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Government Social Responsibility

Citizens and business leaders have increasingly come to accept that corporations should contribute to the public good, rather than focusing only on maximizing shareholder value. But as demand for more corporate social responsibility has grown, the supply of leadership from governments has shrunk.

NEW YORK – Nowadays, most companies go to great lengths to showcase their environmental, social, and governance (ESG) advocacy alongside their earnings. According to the 2019 Fortune 500 CEO Survey, 44% of business leaders believe that their “company should actively seek to solve major social problems as part of [its] core business strategy.” That is four points higher than the previous year, which suggests that a growing body of CEOs are rejecting the Nobel laureate economist Milton Friedman’s famous dictum that, “there is one and only one social responsibility of business – to use its resources and engage in activities designed to increase its profits.”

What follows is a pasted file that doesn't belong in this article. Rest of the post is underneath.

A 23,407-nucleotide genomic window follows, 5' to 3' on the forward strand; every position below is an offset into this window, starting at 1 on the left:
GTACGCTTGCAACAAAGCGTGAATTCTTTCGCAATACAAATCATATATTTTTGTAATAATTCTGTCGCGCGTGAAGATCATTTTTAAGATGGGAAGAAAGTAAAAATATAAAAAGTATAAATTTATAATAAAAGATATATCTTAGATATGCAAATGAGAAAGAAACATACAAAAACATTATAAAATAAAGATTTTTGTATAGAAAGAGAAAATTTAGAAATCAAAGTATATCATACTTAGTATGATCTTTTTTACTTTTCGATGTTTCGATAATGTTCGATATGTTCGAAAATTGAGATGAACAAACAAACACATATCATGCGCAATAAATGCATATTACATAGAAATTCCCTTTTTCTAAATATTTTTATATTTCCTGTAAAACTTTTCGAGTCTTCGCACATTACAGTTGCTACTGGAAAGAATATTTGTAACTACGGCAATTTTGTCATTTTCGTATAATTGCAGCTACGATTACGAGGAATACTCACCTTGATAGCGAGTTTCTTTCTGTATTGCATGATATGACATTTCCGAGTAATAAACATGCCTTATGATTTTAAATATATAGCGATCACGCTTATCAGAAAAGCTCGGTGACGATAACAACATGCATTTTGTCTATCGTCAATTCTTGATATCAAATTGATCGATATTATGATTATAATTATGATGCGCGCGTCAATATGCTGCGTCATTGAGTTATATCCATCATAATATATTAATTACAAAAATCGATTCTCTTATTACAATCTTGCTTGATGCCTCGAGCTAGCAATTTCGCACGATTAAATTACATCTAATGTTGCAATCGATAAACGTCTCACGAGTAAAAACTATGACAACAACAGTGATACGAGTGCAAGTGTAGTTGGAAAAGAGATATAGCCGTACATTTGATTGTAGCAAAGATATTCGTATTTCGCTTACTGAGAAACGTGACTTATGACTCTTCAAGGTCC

The public also sees a larger role for corporate leaders to play in serving the greater good. According to the 2019 Edelman Trust Barometer, a majority of those polled believe CEOs can effect positive change with respect to gender gaps, prejudice and discrimination, training for the future of work, the environment, data privacy, and other social issues.

Yet, despite the emerging consensus on corporate social responsibility (CSR), one can question how realistic it is to demand that businesses play a central role in addressing economic, social, and environmental challenges. After all, whether corporations’ CSR efforts prove effective will largely depend on governments’ management of the long-term headwinds currently buffeting the world economy.

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